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Enf.ª Patrícia Sancho

Specialist in Maternal 
and Obstetric Health
Head of Nursing Services Gynaecology/Obstetrics Unit
Doctorate in Educational Sciences

 

 

The cultural impact on breastfeeding

HPA Magazine 20

Breastfeeding is the biological norm. As mammals, women have mammary glands that start producing milk in the second trimester of pregnancy to feed their babies. 
This means that, in general, each mother naturally produces milk with the necessary and appropriate components for her baby's proper development. However, we know that there are physical and hormonal factors that can affect milk production, although they are not very prevalent. Nevertheless, these factors are studied and defined, and there are strategies to deal with them and support breastfeeding.



 

Initially, issues related to breastfeeding can be seen as essentially a matter of biology. Not breastfeeding focuses on physiological causes, with insufficient milk being one of the most cited causes that led to the failure of breastfeeding processes for thousands of babies. However, we know that the culture and society we are embedded in deeply shape health and human behavior.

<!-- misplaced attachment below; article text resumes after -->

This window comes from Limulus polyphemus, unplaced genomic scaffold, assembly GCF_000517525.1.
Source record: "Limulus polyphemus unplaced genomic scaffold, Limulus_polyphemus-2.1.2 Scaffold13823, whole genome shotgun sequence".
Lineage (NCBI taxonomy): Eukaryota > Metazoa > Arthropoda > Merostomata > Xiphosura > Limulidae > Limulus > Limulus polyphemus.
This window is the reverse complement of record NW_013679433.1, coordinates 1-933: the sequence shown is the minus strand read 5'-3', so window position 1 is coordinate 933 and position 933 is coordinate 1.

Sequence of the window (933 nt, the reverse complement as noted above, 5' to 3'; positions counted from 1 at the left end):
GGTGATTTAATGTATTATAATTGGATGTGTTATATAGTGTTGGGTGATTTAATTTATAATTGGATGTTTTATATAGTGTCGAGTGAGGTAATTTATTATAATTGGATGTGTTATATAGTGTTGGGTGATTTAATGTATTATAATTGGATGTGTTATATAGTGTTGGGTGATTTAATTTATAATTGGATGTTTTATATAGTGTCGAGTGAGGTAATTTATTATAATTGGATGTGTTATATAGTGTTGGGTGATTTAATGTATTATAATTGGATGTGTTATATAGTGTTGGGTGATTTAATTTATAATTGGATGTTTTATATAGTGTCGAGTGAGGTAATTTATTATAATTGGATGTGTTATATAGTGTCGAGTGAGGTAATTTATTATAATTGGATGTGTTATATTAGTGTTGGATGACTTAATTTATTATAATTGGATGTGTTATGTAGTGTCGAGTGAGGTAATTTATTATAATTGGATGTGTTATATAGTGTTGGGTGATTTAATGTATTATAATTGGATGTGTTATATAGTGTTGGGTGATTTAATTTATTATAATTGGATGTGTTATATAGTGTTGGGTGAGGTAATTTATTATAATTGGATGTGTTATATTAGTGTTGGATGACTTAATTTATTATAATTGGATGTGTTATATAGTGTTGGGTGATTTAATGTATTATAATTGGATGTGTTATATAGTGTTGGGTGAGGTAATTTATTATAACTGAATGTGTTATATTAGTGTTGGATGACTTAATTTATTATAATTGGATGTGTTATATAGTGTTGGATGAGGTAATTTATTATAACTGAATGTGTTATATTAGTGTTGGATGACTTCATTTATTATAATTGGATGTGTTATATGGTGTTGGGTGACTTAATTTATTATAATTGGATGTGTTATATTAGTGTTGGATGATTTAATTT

Thus, it is known that culture is a powerful element in a woman's attitude towards breastfeeding. This cultural variety also explains and impacts breastfeeding rates in different regions of the world.
Currently, societies are multicultural due to migration movements, which requires healthcare professionals to be culturally sensitive in caring for mothers and babies, as well as adopting a cultural humility stance (i.e., not being too ethnocentric), which aims to minimize cultural stereotypes and empower the patient as a means of achieving equity, thus becoming a powerful tool to reduce disparities and improve health outcomes.We also know that both families and professionals face difficulties from a linguistic point of view, in health literacy, in lack of health and social equality, in prejudices and stereotypes that can impact breastfeeding. 
Given the importance of the subject, it is imperative that the teams caring for these mothers and babies know, recognize and validate the effects that sociocultural factors can have on the decision-making, initiation, and continuation of breastfeeding.